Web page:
Conservation Column: Ravens or Humans—Which Plan Better for the Future?

ravenIn a research study published in July, ravens learned how to get food out of a puzzle box using a stone tool. The next day, when the ravens were given a choice of items to collect, they preferentially selected the stone tools, even when the puzzle box was nowhere in sight. The stones might come in handy later on, when the puzzle box was around. They also learned to trade bottle caps for food. Later, when given a choice between bottle caps and other items (even small food treats), they choose the bottle caps—a fun demonstration that birds are good at planning for the future.
Like ravens, humans also need to plan for the future. National monuments protect species, biodiversity, and important habitat. But the effectiveness of the protected areas decreases over time, due to encroaching development and shifts in species’ ranges due to climate change. How to plan for the future?

One way is to expand existing national monuments. This is just what was done with Oregon’s Cascade-Siskiyou National Monument, first designated in 2000. This area is part of the Pacific Flyway, a migratory corridor essential to birds. At the crossroads of four distinct eco-regions, it was created to protect the area’s unique biodiversity. Scientists expressed concerns that the original boundaries were not large enough to preserve the connectivity between species, and that an increase in area development threatened habitat. These concerns, plus evidence indicating that the area was not large enough for species to withstand range shifts due to climate change, prompted an expansion of the monument in 2016. Good planning for the future.

This year, the Trump administration ordered a review of our national monuments. A summary of the review recently released to the public contained no details. But the Washington Post reported unreleased documents indicating that the expansion of three monuments, including the Cascade-Siskiyou, would be reversed. Whatever the specifics, there is reason for concern, especially when combined with attempts to weaken protections on other fronts, such as clean water and air rules, and endangered species safeguards. Not planning for the future.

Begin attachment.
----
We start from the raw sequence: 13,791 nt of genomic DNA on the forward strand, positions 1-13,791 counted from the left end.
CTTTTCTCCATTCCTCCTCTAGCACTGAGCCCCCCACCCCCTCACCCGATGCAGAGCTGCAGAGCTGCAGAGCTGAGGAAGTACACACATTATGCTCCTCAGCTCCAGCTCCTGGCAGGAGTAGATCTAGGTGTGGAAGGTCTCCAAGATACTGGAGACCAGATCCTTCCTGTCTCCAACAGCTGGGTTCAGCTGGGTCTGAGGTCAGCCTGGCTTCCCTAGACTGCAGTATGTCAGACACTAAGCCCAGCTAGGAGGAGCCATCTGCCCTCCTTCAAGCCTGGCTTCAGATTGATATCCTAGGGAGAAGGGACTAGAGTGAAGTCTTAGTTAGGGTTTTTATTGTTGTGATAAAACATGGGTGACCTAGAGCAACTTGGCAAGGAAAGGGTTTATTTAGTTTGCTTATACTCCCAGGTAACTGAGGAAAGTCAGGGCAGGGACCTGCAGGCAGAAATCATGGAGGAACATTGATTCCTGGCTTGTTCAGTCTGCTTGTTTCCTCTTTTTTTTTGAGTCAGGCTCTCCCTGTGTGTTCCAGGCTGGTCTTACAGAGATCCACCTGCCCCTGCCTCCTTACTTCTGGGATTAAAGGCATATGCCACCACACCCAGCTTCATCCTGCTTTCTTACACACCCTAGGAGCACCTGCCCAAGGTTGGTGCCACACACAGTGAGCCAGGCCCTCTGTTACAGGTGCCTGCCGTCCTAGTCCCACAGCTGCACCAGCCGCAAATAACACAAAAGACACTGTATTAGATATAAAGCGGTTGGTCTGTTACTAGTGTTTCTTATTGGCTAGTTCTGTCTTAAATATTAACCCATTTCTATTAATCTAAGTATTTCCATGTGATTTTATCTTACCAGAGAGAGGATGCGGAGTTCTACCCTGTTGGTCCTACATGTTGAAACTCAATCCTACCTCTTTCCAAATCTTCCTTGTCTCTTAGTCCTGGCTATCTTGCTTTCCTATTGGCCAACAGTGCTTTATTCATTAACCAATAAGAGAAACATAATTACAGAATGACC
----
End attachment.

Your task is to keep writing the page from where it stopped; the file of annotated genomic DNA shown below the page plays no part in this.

Some myths around the national monuments should be dispelled. No private property was affected by the expansion of the Cascade-Siskiyou National Monument. Monument land is composed of public lands. The designation of national monuments does not cut off public access for fishing, hunting, hiking, birding, kayaking, and other outdoor activities. Increasing the size of the monument has not increased unemployment. According to the Outdoor Industry Association, outdoor recreation generates billions in wages and consumer spending, and provides almost three times more jobs in Oregon than are provided by the timber industry.

Most people recognize the importance of protecting natural areas: they clean the air and protect watersheds, protect pollinators, encourage healthy recreation, mitigate storm damage, sequester carbon, and provide habitat for fish and wildlife. By the government’s own admission, the vast majority of public comments submitted during this national monument review process were “in favor of maintaining existing monuments.” Most people want to protect our natural areas, for themselves and for their children. That’s good planning for the future. Can we follow through?